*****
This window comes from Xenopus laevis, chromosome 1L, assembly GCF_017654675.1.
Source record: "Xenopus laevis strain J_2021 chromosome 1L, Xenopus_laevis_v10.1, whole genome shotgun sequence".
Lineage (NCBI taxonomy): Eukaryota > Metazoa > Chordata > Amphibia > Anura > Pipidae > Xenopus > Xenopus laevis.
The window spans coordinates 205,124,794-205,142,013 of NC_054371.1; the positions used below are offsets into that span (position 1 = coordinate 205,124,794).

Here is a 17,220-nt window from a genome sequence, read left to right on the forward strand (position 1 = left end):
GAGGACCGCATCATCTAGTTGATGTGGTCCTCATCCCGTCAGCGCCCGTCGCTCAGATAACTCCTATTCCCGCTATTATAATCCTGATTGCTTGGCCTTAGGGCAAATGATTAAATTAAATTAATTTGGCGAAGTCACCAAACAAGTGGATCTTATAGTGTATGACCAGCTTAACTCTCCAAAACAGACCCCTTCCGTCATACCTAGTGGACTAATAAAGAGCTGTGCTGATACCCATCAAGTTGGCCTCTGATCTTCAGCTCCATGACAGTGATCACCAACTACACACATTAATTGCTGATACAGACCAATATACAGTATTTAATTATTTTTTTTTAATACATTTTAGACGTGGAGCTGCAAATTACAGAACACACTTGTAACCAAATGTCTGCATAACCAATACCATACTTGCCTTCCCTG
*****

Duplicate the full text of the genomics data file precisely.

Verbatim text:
This window comes from Xenopus laevis, chromosome 1L, assembly GCF_017654675.1.
Source record: "Xenopus laevis strain J_2021 chromosome 1L, Xenopus_laevis_v10.1, whole genome shotgun sequence".
Lineage (NCBI taxonomy): Eukaryota > Metazoa > Chordata > Amphibia > Anura > Pipidae > Xenopus > Xenopus laevis.
The window spans coordinates 205,124,794-205,142,013 of NC_054371.1; the positions used below are offsets into that span (position 1 = coordinate 205,124,794).

Here is a 17,220-nt window from a genome sequence, read left to right on the forward strand (position 1 = left end):
GAGGACCGCATCATCTAGTTGATGTGGTCCTCATCCCGTCAGCGCCCGTCGCTCAGATAACTCCTATTCCCGCTATTATAATCCTGATTGCTTGGCCTTAGGGCAAATGATTAAATTAAATTAATTTGGCGAAGTCACCAAACAAGTGGATCTTATAGTGTATGACCAGCTTAACTCTCCAAAACAGACCCCTTCCGTCATACCTAGTGGACTAATAAAGAGCTGTGCTGATACCCATCAAGTTGGCCTCTGATCTTCAGCTCCATGACAGTGATCACCAACTACACACATTAATTGCTGATACAGACCAATATACAGTATTTAATTATTTTTTTTTAATACATTTTAGACGTGGAGCTGCAAATTACAGAACACACTTGTAACCAAATGTCTGCATAACCAATACCATACTTGCCTTCCCTG